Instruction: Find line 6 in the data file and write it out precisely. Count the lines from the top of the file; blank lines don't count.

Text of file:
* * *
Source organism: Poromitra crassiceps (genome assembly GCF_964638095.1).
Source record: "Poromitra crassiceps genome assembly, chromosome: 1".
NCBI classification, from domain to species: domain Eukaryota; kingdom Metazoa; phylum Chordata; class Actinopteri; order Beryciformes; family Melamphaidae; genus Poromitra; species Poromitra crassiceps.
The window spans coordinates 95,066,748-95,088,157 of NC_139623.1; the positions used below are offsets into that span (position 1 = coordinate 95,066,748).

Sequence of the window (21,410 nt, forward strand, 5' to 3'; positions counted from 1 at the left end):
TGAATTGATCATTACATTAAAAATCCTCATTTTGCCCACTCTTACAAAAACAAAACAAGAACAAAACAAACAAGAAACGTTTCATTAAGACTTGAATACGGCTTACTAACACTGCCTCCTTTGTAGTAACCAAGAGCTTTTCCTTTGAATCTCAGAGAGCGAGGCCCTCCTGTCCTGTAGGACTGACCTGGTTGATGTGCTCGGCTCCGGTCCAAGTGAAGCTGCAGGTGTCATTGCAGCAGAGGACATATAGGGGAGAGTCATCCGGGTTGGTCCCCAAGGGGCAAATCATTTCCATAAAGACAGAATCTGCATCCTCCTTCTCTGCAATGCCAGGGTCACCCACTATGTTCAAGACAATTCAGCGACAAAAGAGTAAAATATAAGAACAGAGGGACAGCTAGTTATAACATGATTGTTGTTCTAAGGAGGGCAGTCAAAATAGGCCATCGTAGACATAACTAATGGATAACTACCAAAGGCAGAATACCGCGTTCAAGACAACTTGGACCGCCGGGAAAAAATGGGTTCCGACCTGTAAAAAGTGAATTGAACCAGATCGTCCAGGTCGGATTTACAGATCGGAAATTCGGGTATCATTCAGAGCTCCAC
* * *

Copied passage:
TGAATTGATCATTACATTAAAAATCCTCATTTTGCCCACTCTTACAAAAACAAAACAAGAACAAAACAAACAAGAAACGTTTCATTAAGACTTGAATACGGCTTACTAACACTGCCTCCTTTGTAGTAACCAAGAGCTTTTCCTTTGAATCTCAGAGAGCGAGGCCCTCCTGTCCTGTAGGACTGACCTGGTTGATGTGCTCGGCTCCGGTCCAAGTGAAGCTGCAGGTGTCATTGCAGCAGAGGACATATAGGGGAGAGTCATCCGGGTTGGTCCCCAAGGGGCAAATCATTTCCATAAAGACAGAATCTGCATCCTCCTTCTCTGCAATGCCAGGGTCACCCACTATGTTCAAGACAATTCAGCGACAAAAGAGTAAAATATAAGAACAGAGGGACAGCTAGTTATAACATGATTGTTGTTCTAAGGAGGGCAGTCAAAATAGGCCATCGTAGACATAACTAATGGATAACTACCAAAGGCAGAATACCGCGTTCAAGACAACTTGGACCGCCGGGAAAAAATGGGTTCCGACCTGTAAAAAGTGAATTGAACCAGATCGTCCAGGTCGGATTTACAGATCGGAAATTCGGGTATCATTCAGAGCTCCAC